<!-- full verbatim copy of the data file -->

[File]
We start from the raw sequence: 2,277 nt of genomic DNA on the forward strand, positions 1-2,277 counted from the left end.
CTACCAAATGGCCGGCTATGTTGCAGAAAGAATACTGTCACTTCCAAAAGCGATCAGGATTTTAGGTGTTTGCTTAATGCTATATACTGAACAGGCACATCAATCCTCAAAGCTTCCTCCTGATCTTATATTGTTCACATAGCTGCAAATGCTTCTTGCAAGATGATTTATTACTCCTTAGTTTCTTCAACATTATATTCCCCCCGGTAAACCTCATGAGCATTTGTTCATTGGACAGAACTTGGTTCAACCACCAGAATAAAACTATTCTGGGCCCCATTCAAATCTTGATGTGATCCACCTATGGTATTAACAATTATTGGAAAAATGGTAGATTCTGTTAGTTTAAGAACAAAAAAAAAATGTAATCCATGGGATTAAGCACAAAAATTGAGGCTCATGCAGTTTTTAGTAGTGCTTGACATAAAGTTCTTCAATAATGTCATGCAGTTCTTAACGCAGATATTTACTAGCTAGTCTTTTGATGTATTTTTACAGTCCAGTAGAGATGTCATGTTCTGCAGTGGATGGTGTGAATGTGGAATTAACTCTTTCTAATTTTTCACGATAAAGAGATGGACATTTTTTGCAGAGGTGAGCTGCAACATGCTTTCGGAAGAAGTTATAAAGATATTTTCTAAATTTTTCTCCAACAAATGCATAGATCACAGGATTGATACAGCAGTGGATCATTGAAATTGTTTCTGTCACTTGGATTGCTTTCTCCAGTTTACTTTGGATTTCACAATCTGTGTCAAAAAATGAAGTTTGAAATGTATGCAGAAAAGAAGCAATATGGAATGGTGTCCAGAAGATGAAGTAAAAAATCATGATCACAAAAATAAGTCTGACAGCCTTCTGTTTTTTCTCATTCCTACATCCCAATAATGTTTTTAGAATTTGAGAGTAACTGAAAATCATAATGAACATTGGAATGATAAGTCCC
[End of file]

We start from the raw sequence: 2,277 nt of genomic DNA on the forward strand, positions 1-2,277 counted from the left end.
CTACCAAATGGCCGGCTATGTTGCAGAAAGAATACTGTCACTTCCAAAAGCGATCAGGATTTTAGGTGTTTGCTTAATGCTATATACTGAACAGGCACATCAATCCTCAAAGCTTCCTCCTGATCTTATATTGTTCACATAGCTGCAAATGCTTCTTGCAAGATGATTTATTACTCCTTAGTTTCTTCAACATTATATTCCCCCCGGTAAACCTCATGAGCATTTGTTCATTGGACAGAACTTGGTTCAACCACCAGAATAAAACTATTCTGGGCCCCATTCAAATCTTGATGTGATCCACCTATGGTATTAACAATTATTGGAAAAATGGTAGATTCTGTTAGTTTAAGAACAAAAAAAAAATGTAATCCATGGGATTAAGCACAAAAATTGAGGCTCATGCAGTTTTTAGTAGTGCTTGACATAAAGTTCTTCAATAATGTCATGCAGTTCTTAACGCAGATATTTACTAGCTAGTCTTTTGATGTATTTTTACAGTCCAGTAGAGATGTCATGTTCTGCAGTGGATGGTGTGAATGTGGAATTAACTCTTTCTAATTTTTCACGATAAAGAGATGGACATTTTTTGCAGAGGTGAGCTGCAACATGCTTTCGGAAGAAGTTATAAAGATATTTTCTAAATTTTTCTCCAACAAATGCATAGATCACAGGATTGATACAGCAGTGGATCATTGAAATTGTTTCTGTCACTTGGATTGCTTTCTCCAGTTTACTTTGGATTTCACAATCTGTGTCAAAAAATGAAGTTTGAAATGTATGCAGAAAAGAAGCAATATGGAATGGTGTCCAGAAGATGAAGTAAAAAATCATGATCACAAAAATAAGTCTGACAGCCTTCTGTTTTTTCTCATTCCTACATCCCAATAATGTTTTTAGAATTTGAGAGTAACTGAAAATCATAATGAACATTGGAATGATAAGTCCC